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> Just For The Curious, chord scales
Saoirse O'Shea
post Aug 9 2007, 09:23 AM
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I was in two minds whether or not to post this link in Andrew's Theory board and thread and finally decided not to as I didn't want to confuse. However I do think that what AH has to say, particularly about viewing a chord as part of a scale/family of notes is interesting and fits well with everything that Andrew has said in the theory section so far.

Couple of minor bits: this is pretty advanced stuff (to me anyway); note the position of AH's left hand thumb - I've been playing these extended and closed and open piano voiced chords for some time and I find most impossible to play with thumb wrapped around the neck; note the use of stacked triads and inversions; note also the use of scale notes in arpeggiated (that a word?) runs.

Final bit - harmony - some might find some of what AH does a bit dissonant. That, arguably, though is because most of us have a less developed/more restricted sense of harmony. It becomes less dissonant and more musical as we get more used to listening to less traditional western musical. This becomes really interesting if we then start talking about 'inside' vs 'outside' playing. In an advanced harmonically rich sense there is arguably no 'outside' playing. I'd suggest that a phrase only sounds 'outside' because we are not used to hearing the musical development used. That's not the same as saying that any note will do - it won't - it's about progression and resolution. Nonetheless 'outside' is a good term to encapsulate this as we play outside the root scale only to resolve back to it and recentre. Note - in Walliman's great video lesson on this site about 'outside' a key phrase /point (perhaps THE key) is the need to resolve back to root/tonic or a major tonal centre. Without doing that we can easily lose track of where the progression is headed. BTW someone once made the point that you can only really start to play 'outside' well once you really have a good understanding of 'inside' - again why Andrew's theory lessons are so good.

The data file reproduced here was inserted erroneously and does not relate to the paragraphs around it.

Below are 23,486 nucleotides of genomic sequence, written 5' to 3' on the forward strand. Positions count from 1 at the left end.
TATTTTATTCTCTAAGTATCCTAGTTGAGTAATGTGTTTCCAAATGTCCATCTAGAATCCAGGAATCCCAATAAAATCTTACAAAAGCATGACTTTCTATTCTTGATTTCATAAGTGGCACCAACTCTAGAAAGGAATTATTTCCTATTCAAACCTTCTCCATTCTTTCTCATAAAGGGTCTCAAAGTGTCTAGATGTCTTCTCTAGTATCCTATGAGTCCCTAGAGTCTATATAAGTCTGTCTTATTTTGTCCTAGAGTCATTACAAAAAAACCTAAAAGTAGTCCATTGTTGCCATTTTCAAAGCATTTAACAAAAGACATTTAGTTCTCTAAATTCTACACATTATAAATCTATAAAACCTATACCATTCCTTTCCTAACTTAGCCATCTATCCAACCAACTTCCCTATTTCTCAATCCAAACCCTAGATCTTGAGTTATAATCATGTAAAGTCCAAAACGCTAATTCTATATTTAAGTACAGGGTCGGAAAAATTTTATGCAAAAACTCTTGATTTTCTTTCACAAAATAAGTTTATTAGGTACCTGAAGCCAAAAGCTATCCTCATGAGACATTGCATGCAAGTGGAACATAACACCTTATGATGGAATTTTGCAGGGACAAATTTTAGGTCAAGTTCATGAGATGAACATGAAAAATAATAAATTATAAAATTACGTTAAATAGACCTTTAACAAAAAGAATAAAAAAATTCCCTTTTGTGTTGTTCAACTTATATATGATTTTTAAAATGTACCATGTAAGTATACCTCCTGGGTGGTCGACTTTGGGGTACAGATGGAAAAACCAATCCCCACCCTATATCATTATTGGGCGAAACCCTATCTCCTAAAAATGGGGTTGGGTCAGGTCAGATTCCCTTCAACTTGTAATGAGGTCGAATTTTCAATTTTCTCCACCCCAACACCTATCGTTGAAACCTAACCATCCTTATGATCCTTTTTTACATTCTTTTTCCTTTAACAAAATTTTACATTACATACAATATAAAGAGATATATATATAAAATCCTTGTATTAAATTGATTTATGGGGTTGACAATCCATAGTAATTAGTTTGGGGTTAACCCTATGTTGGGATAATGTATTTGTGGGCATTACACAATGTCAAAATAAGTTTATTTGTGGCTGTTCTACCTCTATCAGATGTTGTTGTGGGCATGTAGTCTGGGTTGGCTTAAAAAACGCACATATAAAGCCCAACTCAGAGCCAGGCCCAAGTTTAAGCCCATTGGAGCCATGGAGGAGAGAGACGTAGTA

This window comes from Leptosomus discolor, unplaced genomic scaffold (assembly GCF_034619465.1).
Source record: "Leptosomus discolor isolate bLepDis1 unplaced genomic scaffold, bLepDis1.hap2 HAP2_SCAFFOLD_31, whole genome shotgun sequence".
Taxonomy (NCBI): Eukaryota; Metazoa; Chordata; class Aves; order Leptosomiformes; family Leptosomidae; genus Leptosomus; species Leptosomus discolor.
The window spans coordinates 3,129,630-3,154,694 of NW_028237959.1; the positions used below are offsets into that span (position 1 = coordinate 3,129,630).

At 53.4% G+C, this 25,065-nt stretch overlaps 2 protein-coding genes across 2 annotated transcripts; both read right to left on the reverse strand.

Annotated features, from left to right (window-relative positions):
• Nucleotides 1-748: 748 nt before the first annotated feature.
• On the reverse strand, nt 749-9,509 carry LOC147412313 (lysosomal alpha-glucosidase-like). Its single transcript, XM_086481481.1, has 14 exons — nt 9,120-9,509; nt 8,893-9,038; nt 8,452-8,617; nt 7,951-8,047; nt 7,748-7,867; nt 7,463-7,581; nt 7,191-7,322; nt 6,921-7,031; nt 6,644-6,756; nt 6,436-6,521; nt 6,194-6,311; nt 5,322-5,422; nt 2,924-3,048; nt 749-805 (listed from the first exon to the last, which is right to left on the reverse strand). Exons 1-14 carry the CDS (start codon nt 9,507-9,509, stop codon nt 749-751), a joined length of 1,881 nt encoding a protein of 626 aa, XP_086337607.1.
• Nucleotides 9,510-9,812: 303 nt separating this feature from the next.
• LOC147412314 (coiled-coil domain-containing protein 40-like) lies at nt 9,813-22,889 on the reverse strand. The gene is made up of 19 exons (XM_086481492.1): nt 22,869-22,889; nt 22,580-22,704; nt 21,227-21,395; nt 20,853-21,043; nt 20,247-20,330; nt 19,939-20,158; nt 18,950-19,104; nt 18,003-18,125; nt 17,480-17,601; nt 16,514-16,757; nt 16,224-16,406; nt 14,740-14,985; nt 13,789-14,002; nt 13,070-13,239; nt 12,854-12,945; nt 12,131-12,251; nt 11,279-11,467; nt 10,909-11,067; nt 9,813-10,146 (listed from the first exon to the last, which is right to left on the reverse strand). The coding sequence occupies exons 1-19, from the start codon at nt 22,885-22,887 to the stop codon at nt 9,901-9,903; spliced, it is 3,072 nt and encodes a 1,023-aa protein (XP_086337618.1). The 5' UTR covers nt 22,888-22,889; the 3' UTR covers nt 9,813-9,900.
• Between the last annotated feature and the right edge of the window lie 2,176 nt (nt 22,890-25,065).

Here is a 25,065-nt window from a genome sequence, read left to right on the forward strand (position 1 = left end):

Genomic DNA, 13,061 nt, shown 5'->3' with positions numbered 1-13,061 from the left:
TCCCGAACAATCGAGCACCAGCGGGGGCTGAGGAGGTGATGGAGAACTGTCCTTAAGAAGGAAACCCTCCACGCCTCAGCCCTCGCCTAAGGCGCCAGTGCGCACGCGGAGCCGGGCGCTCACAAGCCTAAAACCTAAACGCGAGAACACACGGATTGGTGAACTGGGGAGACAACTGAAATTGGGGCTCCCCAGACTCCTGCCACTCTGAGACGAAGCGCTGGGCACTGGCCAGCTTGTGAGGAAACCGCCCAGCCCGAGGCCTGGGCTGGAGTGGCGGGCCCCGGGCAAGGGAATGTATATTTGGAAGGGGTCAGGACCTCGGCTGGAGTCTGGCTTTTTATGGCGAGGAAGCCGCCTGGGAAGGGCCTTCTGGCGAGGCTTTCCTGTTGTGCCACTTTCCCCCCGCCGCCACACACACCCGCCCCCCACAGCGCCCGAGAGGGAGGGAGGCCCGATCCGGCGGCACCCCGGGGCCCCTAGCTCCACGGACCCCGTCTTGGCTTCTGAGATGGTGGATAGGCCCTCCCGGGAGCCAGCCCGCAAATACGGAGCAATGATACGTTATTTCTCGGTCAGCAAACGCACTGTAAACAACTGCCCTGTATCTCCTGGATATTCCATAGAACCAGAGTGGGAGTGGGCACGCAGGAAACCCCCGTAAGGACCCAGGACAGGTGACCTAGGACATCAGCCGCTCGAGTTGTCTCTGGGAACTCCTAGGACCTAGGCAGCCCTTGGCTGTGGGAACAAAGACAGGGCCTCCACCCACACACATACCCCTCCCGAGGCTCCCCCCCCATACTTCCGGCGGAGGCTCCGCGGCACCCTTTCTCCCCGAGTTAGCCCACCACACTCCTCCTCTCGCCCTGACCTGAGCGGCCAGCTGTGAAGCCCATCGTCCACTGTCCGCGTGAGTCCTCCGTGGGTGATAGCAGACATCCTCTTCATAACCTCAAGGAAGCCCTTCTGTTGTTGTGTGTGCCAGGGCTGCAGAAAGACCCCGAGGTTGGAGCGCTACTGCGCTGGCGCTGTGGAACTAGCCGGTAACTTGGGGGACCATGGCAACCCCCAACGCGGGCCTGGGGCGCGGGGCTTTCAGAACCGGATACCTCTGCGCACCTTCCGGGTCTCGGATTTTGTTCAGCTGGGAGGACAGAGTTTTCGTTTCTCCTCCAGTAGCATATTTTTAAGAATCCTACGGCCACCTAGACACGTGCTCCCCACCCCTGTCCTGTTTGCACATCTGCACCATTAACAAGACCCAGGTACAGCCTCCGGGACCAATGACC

Apologies I've rambled on a bit. Here's the link: Holdsworth - chord scales


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Andrew Cockburn
post Aug 9 2007, 01:23 PM
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